Henbit is a common winter annual or biennial weed found in North Carolina waste areas. Stems grow primarily upright but can root at the lower nodes. It branches freely from the base stems which are green or purple in color. Leaves are rounded, coarsely toothed, hairy, and deeply veined. Flowers are in whorls in the axils of the upper leaves. Petals are purple and fused into a two-lipped tube. It is similar to purple deadnettle in appearance but its upper leaves do not have petioles, whereas purple deadnettle's do. Purple deadnettle also has upper leaves that are distinctly red- or purple-tinged. Purple deadnettle and henbit both have distinctive four-sided (square) stems, and flower in early spring.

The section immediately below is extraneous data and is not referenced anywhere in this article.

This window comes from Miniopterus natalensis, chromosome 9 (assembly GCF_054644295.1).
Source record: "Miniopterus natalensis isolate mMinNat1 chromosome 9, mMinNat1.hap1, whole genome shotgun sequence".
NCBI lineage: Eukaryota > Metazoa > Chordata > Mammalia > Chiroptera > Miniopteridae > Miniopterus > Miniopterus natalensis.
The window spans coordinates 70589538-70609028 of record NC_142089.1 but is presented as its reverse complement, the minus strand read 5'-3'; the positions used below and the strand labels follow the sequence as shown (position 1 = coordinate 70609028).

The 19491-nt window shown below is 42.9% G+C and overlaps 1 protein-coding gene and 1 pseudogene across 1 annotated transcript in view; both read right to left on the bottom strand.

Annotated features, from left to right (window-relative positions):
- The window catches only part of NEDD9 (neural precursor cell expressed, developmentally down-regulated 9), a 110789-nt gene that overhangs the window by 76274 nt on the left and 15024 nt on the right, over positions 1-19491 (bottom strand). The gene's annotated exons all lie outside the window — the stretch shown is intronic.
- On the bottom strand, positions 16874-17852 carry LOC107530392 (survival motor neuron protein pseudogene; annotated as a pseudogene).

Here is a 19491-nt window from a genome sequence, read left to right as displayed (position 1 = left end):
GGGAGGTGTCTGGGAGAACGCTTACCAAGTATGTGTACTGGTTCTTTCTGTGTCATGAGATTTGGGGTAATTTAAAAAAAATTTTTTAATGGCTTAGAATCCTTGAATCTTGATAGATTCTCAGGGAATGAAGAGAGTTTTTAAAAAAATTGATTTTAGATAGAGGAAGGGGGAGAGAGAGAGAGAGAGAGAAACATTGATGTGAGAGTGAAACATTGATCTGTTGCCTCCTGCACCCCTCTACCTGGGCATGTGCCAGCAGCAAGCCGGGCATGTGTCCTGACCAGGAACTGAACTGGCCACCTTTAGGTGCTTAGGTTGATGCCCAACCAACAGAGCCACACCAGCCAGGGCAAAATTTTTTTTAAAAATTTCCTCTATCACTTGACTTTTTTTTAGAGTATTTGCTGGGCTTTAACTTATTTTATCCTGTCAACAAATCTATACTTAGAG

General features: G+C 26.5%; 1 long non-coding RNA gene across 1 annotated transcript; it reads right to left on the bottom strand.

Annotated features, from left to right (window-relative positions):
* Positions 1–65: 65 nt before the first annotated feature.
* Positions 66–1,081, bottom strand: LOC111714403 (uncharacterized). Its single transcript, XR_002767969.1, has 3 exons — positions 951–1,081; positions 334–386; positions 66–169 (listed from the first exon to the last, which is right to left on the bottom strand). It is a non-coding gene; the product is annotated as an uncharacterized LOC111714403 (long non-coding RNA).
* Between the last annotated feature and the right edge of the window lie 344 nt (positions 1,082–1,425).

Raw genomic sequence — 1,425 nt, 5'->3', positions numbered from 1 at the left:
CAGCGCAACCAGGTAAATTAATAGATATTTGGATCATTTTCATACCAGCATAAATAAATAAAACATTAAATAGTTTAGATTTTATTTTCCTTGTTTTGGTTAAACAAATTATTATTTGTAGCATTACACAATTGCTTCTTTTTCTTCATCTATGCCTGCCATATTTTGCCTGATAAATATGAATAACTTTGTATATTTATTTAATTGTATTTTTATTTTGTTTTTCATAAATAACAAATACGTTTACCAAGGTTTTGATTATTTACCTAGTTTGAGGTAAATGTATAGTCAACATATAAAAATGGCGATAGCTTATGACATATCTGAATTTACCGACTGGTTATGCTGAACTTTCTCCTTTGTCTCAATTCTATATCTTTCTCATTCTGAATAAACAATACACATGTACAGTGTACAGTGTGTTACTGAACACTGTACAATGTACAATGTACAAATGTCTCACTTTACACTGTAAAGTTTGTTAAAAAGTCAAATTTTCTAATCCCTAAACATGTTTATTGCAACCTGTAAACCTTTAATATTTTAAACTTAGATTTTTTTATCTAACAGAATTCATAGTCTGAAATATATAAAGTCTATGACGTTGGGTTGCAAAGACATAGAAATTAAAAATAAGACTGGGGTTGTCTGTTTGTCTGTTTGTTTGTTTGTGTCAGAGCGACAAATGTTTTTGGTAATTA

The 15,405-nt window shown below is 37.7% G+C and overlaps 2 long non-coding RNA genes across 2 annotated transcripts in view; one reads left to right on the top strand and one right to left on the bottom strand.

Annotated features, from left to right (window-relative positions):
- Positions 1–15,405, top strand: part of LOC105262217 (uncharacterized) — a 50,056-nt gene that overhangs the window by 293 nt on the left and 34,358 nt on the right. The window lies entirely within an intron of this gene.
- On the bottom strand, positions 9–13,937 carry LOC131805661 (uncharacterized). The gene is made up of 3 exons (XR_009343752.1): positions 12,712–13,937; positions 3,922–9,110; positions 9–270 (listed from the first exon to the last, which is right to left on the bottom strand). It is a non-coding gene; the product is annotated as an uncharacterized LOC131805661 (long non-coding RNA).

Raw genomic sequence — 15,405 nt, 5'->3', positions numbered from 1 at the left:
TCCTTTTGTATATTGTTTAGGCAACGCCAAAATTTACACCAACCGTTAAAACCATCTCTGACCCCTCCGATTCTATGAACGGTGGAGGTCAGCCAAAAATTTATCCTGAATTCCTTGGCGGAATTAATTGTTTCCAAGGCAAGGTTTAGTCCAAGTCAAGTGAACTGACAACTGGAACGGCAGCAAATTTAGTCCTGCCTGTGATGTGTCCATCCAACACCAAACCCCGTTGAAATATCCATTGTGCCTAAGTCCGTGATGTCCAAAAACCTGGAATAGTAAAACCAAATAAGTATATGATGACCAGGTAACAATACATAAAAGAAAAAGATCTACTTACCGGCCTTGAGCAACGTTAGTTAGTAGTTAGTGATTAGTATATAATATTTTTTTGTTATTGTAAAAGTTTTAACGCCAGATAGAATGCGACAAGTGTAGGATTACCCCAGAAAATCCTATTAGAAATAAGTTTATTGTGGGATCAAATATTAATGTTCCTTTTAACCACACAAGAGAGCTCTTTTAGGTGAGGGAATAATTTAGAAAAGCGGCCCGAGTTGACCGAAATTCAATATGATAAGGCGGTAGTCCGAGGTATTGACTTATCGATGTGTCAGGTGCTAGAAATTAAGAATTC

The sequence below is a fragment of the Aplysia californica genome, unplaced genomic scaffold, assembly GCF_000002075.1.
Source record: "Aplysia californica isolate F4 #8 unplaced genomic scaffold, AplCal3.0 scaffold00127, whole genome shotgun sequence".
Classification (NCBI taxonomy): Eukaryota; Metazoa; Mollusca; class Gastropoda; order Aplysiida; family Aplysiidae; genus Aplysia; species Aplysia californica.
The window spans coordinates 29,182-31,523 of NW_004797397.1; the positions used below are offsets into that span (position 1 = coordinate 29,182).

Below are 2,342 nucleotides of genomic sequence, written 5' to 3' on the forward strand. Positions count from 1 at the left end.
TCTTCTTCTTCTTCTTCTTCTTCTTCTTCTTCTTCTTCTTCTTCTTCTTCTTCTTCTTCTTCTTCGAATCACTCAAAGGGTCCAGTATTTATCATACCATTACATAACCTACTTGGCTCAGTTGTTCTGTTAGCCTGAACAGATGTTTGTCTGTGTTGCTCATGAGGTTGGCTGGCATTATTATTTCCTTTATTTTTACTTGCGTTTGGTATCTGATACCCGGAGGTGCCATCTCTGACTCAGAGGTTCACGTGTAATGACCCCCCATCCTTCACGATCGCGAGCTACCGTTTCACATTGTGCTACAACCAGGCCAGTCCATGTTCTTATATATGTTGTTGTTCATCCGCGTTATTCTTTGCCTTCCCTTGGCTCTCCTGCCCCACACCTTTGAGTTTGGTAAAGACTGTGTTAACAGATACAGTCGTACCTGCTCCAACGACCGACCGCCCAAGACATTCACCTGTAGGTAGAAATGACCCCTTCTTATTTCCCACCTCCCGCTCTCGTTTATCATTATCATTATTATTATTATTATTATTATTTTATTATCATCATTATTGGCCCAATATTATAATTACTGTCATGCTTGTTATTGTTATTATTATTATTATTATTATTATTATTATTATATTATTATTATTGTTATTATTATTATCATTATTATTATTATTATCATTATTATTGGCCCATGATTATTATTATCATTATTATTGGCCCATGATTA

Winter annual broadleaf weeds germinate in the fall or winter and grow during any warm weather, which may occur in the winter, but otherwise remain somewhat dormant during the winter. They resume growth and produce seed in the spring and die as temperatures increase in late spring and early summer. They quickly invade thin turf areas especially where there is good soil moisture. Shade may also encourage growth. Many have a prostrate growth habit and are not affected by mowing. A dense, vigorous turf is the best way to reduce the encroachment of winter annual weeds. First, select adapted turfgrass cultivars for your area and then properly fertilize, mow, and water to encourage dense growth.
Growth Season/Life Cycle
winter annual or biennial weed
stems are prostrate, but erect at the tip, square (four-sided), and often purple-tinged
dense on upper surface, along the veins on lower surface
1/2 - 2 inches